I do also love the pregnancy-breastfeeding cylce though. Its great not having periods! Even if I don’t get to use my great pads! 🙂

  4. Thanks for the post, this saved me the time of doing research on this topic, which I have been meaning to do for quite a while.

  5. I made some the last time you posted about it and I love it! I never would have thought of making my own. (I think if my mom knew, she would be horrified! Anytime I tell her the natural things I’m trying, she cringes. It’s kind-of funny, but I think I’ll keep the cloth pads my little secret;o).)

    I made mine out of an old towel, and I wouldn’t recommend making them out of only towels because it is pretty bulky, unless you are just going to use them at night. When I make some more, I will definitely try to use more of an actual pattern and put some thought into the layering of materials!

  6. Ahh so fun!! I was just looking into cloth pads yesterday and was a liiiittle put off by the up front cost. Thanks for the very timely post, I’ll have to give these a go! :o)

  7. They are pretty if pads can be pretty. I am not into it but I think it is valuable information for those that are interested. It also makes me realize that people were making things like this for a long time and not just wading up an old rag and using it. It is all very interesting and I can see where they would be more comfortable then reg. pads that chafe. Lucky for me I don’t have to worry about that much anymore.

  8. When I had my second baby four weeks ago, I commissioned my friend to make some pads for me. We got some cheap (as in on sale) fabric and away she went. I love them! I have a variety of insert sizes for heavier or lighter days. So far, four weeks in, and I am hooked for life!

  9. I made my own pads and used them for the one cycle I had between babies this last time… (:D) they were wonderful. I usually have horrid cramps and when I used the cloth pads, although I still definitely knew I was having my cycle, I did NOT have cramps so awful that I had to retire to the couch and moan, so that was an improvement. I used Maggie (the Hillbilly Housewife)’s pattern.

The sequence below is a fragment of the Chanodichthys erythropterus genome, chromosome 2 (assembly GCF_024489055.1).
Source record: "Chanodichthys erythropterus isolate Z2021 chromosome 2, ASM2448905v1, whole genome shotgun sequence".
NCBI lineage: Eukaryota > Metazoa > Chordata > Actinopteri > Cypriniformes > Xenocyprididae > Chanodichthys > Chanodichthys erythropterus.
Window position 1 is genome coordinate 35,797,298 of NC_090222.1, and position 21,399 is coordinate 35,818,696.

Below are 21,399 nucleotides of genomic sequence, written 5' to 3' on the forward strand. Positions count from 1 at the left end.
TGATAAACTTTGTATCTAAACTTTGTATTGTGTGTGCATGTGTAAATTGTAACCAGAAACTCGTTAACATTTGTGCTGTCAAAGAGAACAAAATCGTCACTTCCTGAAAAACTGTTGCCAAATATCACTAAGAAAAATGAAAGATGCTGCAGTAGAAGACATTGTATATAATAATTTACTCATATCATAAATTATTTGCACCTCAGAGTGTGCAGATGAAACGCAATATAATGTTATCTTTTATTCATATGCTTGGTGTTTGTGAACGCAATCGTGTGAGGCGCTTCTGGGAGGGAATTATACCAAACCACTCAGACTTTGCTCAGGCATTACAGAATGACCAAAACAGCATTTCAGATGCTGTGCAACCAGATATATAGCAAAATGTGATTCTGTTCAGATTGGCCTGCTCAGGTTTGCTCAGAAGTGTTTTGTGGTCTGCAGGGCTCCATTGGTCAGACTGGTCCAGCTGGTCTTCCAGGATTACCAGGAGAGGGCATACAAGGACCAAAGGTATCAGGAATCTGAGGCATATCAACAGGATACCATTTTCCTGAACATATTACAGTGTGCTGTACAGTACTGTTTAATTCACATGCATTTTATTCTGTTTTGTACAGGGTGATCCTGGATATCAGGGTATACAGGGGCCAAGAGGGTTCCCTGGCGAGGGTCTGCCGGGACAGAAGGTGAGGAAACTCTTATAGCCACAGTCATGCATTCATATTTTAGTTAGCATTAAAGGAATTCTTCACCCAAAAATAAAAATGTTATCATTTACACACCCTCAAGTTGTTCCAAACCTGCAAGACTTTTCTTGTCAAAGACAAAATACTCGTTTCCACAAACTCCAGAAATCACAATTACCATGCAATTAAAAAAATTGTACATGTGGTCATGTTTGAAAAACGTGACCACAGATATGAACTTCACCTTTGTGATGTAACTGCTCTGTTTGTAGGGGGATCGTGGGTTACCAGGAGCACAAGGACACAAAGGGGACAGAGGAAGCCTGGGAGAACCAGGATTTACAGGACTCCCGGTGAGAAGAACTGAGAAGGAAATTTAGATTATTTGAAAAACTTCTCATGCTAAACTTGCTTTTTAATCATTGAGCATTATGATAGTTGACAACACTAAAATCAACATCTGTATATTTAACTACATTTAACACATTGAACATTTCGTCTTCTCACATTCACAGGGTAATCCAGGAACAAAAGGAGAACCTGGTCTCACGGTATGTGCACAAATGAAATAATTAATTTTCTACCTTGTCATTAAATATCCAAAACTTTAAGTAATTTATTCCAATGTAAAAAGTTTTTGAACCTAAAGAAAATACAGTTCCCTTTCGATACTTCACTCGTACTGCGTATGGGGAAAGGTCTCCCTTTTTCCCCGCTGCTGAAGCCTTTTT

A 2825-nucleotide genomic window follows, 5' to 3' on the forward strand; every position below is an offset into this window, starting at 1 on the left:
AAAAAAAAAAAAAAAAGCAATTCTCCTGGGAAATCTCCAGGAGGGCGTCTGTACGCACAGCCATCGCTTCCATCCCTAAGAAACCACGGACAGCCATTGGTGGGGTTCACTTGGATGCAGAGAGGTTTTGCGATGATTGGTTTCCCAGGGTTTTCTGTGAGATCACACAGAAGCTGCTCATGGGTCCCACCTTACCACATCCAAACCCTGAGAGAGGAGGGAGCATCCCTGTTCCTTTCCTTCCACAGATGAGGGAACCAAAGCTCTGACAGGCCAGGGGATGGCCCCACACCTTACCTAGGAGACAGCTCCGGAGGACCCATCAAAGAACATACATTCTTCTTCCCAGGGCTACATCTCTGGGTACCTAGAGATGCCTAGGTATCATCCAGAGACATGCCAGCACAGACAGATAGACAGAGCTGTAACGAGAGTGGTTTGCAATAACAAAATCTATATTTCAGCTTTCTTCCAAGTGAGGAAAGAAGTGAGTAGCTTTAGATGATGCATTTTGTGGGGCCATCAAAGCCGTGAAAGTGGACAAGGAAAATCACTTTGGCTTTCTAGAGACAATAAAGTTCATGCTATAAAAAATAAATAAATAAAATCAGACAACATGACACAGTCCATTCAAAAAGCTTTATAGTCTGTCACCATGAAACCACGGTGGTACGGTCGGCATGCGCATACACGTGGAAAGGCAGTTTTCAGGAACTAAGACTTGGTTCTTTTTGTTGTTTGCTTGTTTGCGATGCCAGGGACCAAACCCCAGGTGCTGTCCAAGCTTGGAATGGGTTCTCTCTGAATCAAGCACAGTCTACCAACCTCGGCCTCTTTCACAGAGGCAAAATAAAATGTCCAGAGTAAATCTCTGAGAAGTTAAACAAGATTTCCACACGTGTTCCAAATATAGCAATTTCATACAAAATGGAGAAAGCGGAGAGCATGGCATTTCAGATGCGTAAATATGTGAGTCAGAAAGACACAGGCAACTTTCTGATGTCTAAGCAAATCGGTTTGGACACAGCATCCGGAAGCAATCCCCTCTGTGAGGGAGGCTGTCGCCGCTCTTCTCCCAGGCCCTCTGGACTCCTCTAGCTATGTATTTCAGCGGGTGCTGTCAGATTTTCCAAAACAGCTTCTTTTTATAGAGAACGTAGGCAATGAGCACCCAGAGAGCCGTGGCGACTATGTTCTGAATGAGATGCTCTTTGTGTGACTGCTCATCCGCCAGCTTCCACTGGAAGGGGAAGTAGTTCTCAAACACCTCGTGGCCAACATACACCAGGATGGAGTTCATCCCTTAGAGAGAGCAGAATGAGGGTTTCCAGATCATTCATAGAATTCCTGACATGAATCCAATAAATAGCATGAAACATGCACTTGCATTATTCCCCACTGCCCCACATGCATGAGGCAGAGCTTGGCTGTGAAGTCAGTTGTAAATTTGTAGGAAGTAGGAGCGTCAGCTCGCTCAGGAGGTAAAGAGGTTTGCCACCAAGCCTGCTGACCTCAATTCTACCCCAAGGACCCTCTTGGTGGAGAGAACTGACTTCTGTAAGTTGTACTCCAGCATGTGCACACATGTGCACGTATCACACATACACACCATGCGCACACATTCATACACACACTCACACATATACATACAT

10. These look great! I am just curious how they stay on if you don’t add velcro or snaps though. Does the fabric just stick to underwear?

  11. OK, funny question on this…I made some cloth pads and used safety pins to pin the wings together. I didn’t want to pin it through my underwear and make holes. But I have trouble with the pad sliding a little. Does anyone else have this problem or an idea? I love it that I can just throw them in the wash and I feel great using them. And if your answer is that I must have done a bad job sewing the pads, that’s ok, you can tell me! 🙂

  12. Hi, I’m brand new to your blog. When I found it I couldn’t help but subscribe because I’m so much like you. I cook/grow a lot of my own food (follow WAP to some degree), sew diapers (and pads!), I’m expecting my second baby (to be born at home, both kids non-vaxed) in about two weeks!

    On this particular topic, I have a website that has several (free) cloth diaper and cloth pad patterns. I will be using these after my birth too. (It’s named for my daughter, those are her initials.)

    Anyway, I’m glad to discover your blog!

  13. I absolutely love my cloth pads. I used all material I already had so they cost nothing to make. I’ve been asked to make some for a friend and may use one of the patterns you posted because it looks a little easier than the one I used.
    I recommended cloth pads to a friend whose teenage daughter was pretty much incapacitated by her periods. She made some cloth pads up right away and there has been a dramatic improvement for the daughter. This is definitely how I’m going to teach my girls to deal with their periods.

  14. Amy, did you use a fabric that has a bit of grip to it on the bottom? If you use something smoother, like cotton, it will slide around. It helps to use more like a fleece or flannel as the bottom layer. And I don’t think you did a bad job- I’m sure there are just ways to make them slide less! Maybe someone else has a suggestion for you!